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Psilocybin and Indigenous Cultures

Updated: Nov 15, 2019

Archaeologists have discovered evidence in the form of stone murals that Saharan aboriginal tribes of North Africa have likely been using mushrooms since around 9000 BC. Furthermore, rock paintings in Spain created about 6000 years ago suggest that the mushroom, Psilocybe hispanica, was used during certain religious rituals near Villar del Humo.


Comparatively recent to the deep, bordering on paleolithic history of tribal use, the ancient Greeks also consumed psychoactive substances, an interesting parallel between perhaps the most sophisticated, philosophical ancient culture, and the modern world, is the utilization of psychoactive substances.

The use of Psilocybin by ancient cultures is not confined to the cradle of civilization, or even the eurasian continent. Native American cultures had symbols, statues, and paintings which indicate that they consumed psilocybin mushrooms during religious rituals, as a way to communicate with deities.


The Aztecs referred to these psychoactive mushrooms as “teonanácat,” or “flesh of the gods”. Other tribes originating in Central America such as the Nahua, Mazatec, Mixtec, and Zapatec were also involved in the use of mushrooms for similar ceremonial purposes.


This primeval practice changed drastically when the devoutly Catholic Spanish conquered the Southern Americas. Rituals involving magic mushrooms were declared satanic and heretic, and viewed as a danger to the supremacy of the Catholic Church. This is not a far cry from the fears of the "establishment" systems of today.


Indigenous peoples began to hide their sacred rituals causing the use of psilocybin mushrooms to become an underground practice of their culture. Thankfully, they have not disappeared entirely, and are still utilized by many indigenous groups in Mexico today.


It wasn’t until the late 1950's that Western civilizations were introduced to psilocybin. Two amateur mycologists, R. Gordon Wasson and Roger Heim, were on vacation in the Mazatec region of Mexico, when they met an indigenous tribe using psilocybin mushrooms. They participated, along with legendary shaman Maria Sabina, in ritual ceremonies that affected them so proufoundly they wrote an expose titled “Seeking the Magic Mushroom” which was published in Life magazine.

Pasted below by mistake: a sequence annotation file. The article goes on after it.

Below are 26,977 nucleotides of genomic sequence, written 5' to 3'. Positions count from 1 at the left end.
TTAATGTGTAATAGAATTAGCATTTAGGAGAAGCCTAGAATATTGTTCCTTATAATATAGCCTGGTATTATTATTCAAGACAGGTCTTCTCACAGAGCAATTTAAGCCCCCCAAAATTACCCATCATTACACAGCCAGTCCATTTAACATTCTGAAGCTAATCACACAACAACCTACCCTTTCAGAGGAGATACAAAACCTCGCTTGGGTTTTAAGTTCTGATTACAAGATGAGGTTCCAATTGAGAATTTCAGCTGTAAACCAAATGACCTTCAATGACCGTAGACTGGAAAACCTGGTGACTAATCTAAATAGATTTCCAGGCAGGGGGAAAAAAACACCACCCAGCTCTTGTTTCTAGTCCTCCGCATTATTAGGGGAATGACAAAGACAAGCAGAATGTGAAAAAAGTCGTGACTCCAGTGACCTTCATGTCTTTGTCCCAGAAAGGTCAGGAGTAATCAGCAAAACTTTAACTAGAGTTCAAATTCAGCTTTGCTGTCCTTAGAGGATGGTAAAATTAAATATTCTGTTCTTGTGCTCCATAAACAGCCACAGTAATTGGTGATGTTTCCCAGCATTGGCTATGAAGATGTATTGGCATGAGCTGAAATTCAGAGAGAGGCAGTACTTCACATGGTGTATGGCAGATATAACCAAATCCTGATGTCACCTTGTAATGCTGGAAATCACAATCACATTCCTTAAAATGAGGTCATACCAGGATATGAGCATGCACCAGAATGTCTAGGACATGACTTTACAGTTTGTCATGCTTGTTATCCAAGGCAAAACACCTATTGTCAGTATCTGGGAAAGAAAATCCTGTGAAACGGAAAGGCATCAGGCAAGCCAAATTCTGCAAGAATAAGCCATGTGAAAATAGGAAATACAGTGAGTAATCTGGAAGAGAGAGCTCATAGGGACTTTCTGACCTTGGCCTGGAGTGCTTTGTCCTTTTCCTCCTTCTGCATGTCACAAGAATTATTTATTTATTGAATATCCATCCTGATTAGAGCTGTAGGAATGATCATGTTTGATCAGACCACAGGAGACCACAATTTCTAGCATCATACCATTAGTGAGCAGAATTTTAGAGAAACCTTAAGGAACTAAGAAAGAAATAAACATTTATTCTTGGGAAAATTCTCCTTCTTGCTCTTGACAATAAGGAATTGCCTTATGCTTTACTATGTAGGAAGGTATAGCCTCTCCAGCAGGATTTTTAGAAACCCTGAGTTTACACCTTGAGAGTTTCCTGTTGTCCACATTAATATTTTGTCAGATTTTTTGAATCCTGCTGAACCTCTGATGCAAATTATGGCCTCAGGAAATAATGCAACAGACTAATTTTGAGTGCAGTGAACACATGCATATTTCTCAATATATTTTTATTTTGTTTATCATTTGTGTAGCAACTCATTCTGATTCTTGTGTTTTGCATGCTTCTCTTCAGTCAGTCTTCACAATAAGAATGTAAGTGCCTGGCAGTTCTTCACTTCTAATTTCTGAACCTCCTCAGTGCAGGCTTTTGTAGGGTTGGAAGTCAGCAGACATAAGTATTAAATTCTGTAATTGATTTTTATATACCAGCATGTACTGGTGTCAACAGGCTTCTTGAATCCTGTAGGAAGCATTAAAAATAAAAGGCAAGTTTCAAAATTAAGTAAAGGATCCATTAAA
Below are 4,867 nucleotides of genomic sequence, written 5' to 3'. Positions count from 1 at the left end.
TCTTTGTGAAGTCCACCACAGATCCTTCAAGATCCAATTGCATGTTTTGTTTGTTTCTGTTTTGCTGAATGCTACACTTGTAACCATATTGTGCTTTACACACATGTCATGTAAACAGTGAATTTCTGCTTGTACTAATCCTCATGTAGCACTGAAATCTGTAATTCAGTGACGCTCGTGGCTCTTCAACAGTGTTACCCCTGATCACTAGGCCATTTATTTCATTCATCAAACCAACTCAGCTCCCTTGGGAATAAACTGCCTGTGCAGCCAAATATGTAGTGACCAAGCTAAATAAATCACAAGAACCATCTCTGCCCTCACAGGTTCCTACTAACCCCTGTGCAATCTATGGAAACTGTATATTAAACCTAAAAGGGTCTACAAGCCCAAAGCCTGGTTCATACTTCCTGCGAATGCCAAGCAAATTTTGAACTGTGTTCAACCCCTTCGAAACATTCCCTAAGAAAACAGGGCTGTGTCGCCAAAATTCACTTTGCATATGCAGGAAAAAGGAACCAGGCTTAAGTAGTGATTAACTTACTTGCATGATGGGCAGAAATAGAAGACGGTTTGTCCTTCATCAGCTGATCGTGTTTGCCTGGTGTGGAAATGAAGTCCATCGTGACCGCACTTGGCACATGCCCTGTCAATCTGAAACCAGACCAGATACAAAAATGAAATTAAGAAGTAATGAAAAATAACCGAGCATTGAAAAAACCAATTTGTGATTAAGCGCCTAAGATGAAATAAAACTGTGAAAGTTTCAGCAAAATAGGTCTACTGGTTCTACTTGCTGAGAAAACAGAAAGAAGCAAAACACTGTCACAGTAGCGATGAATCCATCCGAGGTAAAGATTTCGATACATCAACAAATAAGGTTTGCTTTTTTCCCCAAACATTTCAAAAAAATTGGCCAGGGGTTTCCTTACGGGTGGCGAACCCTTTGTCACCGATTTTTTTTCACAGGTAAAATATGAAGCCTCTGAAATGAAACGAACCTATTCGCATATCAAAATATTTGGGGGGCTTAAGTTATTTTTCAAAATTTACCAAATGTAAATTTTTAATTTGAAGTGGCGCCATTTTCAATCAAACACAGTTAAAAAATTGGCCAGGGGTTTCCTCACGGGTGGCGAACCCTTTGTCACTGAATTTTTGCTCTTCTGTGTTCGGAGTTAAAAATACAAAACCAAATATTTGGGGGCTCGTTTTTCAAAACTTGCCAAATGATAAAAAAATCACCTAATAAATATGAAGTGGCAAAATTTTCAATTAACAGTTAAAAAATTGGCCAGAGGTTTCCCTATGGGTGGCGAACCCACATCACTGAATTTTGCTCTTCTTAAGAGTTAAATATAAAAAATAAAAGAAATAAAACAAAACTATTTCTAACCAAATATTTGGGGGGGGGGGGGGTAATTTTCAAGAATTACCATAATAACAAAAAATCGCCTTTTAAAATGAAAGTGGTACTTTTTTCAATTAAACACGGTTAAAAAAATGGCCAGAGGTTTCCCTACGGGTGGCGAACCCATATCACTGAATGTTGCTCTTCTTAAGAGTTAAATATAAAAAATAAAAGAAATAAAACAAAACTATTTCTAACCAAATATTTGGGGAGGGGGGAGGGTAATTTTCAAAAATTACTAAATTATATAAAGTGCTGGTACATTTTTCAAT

Upon departing they requested samples of the mushrooms, which they sent to Albert Hofmann, the Swiss chemist famous for discovering LSD. Hoffman was able to extract and identify the two tryptamine compounds (psilocybin and psilocin) inside the mushrooms, and begin to examine the pharmacology behind these molecules.


By the 1960's the exponential expansion of knowledge concerning Psilocybin mushrooms had spread all over America, and had such a powerful impact on American society that it became a symbol for the counter-culture movement.


Today, psilocybin is becoming increasingly more accepted and researched, in spite of their classification by the Canadian Government as a schedule 3 substance. Even the "mainstream"media has started to publish mainstream articles about their benefits


(NY Times Article)


In the following years, we can expect exponentially more attention focused on both the history of Psilocybin, and clinical studies proving the powerful, spiritual, and healing effects of consuming it.

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